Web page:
version = version + 1
WHERE id = 1 AND version = 0;

-- in (B):

UPDATE test SET data = 'winnerB',
            version = version + 1
WHERE id = 1 AND version = 0;

Now in (C), UNLOCK TABLES; to release the lock.

(A) and (B) will race for the row lock. One of them will win and get the lock. The other will block on the lock. The winner who got the lock will proceed to change the row. Assuming (A) is the winner, you can now see the changed row (still uncommitted so not visible to other transactions) with a SELECT * FROM test WHERE id = 1.

Now COMMIT in the winner session, say (A).

(B) will get the lock and proceed with the update. However, the version no longer matches, so it will change no rows, as reported by the row count result. Only one UPDATE had any effect, and the client application can clearly see which UPDATE succeeded and which failed. No further locking is necessary.

See session logs at pastebin here. I used mysql --prompt="A> " etc to make it easy to tell the difference between sessions. I copied and pasted the output interleaved in time sequence, so it's not totally raw output and it's possible I could've made errors copying and pasting it. Test it yourself to see.

If you had not added a row version field, then you would need to SELECT ... FOR UPDATE to be able to reliably ensure ordering.

If you think about it, a SELECT ... FOR UPDATE is completely redundant if you're immediately doing an UPDATE without re-using data from the SELECT, or if you're using row versioning. The UPDATE will take a lock anyway. If someone else updates the row between your read and subsequent write, your version won't match anymore so your update will fail. That's how optimistic locking works.

The purpose of SELECT ... FOR UPDATE is:

  • To manage lock ordering to avoid deadlocks; and
  • To extend the span of a row lock for when you want to read data from a row, change it in the application, and write a new row that's based on the original one without having to use SERIALIZABLE isolation or row versioning.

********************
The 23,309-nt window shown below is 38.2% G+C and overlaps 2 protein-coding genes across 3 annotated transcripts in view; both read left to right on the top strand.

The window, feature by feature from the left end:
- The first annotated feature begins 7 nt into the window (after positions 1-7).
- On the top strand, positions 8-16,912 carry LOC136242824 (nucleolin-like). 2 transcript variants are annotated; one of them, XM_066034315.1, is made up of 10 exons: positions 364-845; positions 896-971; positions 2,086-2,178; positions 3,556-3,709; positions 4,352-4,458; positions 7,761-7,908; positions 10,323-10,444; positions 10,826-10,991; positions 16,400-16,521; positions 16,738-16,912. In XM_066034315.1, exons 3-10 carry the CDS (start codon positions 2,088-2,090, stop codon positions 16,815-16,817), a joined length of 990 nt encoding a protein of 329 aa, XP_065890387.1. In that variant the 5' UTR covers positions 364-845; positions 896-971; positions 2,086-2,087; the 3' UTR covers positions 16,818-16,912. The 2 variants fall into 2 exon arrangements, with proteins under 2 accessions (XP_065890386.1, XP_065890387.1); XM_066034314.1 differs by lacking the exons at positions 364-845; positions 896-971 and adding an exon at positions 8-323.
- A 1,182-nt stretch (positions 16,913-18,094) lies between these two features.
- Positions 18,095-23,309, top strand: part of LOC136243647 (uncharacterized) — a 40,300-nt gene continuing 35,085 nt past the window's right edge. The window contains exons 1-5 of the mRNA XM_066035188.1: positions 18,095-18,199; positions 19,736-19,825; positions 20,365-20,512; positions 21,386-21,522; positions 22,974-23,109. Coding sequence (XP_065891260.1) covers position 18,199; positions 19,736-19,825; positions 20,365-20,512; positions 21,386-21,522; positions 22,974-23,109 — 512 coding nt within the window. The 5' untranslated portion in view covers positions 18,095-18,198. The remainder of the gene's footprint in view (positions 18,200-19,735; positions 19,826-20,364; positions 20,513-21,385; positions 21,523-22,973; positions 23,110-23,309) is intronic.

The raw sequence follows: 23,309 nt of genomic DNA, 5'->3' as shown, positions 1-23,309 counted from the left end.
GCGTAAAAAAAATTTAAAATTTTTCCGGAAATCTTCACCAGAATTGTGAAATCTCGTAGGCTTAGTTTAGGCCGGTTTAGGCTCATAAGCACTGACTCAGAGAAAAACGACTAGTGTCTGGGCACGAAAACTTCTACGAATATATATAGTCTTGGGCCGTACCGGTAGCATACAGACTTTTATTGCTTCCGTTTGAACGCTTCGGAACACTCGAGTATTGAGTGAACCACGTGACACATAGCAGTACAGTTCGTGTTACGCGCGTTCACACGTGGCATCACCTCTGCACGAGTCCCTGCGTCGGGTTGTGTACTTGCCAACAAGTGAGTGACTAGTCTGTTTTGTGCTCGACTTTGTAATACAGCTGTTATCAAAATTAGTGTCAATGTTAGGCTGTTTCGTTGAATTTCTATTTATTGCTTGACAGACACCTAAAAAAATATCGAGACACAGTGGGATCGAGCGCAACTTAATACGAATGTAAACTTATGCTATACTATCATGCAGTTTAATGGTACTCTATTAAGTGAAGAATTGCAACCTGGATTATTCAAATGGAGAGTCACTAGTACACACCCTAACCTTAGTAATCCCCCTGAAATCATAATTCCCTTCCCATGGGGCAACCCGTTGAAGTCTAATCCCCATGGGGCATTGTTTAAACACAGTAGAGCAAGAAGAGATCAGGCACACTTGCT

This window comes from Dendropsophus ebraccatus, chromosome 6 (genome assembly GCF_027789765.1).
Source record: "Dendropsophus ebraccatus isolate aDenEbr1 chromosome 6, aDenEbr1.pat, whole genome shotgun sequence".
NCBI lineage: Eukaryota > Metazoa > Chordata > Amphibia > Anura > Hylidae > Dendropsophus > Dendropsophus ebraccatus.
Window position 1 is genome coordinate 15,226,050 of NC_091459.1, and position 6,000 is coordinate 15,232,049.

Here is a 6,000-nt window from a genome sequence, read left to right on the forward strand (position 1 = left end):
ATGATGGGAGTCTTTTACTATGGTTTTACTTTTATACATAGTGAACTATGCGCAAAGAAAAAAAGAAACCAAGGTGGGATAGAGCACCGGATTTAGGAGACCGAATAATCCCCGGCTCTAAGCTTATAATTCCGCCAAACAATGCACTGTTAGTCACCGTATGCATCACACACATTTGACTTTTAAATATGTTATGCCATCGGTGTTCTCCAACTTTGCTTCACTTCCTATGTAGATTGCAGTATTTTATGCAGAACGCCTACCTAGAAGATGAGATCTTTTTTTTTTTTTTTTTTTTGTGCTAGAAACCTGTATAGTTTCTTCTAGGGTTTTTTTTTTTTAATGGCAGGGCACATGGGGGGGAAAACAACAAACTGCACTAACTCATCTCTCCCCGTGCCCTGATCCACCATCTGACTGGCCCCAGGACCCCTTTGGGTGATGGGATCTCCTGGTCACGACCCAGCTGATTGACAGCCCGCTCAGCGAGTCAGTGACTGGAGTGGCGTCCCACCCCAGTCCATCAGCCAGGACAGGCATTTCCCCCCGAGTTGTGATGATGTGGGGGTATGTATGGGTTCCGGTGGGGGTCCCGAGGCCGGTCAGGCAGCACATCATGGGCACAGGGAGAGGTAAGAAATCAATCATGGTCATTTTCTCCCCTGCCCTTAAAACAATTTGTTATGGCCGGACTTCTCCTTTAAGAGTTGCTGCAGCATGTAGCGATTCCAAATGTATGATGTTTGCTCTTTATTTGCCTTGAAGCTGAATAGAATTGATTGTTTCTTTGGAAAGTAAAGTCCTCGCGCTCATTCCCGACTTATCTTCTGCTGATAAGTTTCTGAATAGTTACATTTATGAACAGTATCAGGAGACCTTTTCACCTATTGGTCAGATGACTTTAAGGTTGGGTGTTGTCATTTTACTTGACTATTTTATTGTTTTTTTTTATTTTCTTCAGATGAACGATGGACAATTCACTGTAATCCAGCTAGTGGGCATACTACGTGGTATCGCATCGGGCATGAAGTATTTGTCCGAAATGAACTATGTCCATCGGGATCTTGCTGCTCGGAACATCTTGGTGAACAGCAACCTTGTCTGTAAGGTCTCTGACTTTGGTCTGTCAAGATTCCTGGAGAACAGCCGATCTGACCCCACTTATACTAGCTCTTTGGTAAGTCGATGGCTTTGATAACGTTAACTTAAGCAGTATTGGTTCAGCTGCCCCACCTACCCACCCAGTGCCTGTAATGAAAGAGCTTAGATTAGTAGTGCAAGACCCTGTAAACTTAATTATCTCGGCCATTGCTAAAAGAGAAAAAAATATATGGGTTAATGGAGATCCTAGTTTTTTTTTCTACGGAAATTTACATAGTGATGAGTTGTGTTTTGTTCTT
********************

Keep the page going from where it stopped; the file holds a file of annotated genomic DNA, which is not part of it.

You do not need to use both optimistic locking (row versioning) and SELECT ... FOR UPDATE. Use one or the other.

  • Thanks Craig. You were correct-- the developer was mistaken. Thanks for running this test. Commented Nov 19, 2012 at 15:58
  • What about SQL server? Is there always a lock acquired on the updated row independently of the transaction isolation level?
    – plalx
    Commented Nov 19, 2014 at 20:49
  • @plalx Well, what does the documentation say? What happens if you run an interactive test just like this one? Commented Nov 19, 2014 at 23:27
  • @CraigRinger, what will happen if B get the lock before A commit but after A update?
    – MengT
    Commented Jan 17, 2017 at 22:02
  • 1
    @MengT It can't, that's why it's a lock. Commented Jan 18, 2017 at 20:48
UPDATE tbl SET owner = $me,
               id = LAST_INSERT_ID(id)
    WHERE owner = ''
    LIMIT 1;
Do some stuff (arbitrarily long time)...;
UPDATE  tbl SET owner = '' WHERE id = $id;

No Locks (not table, not transaction) needed, or even desired:

  • UPDATE is atomic
  • LAST_INSERT_ID() is session-specific, hence thread-safe.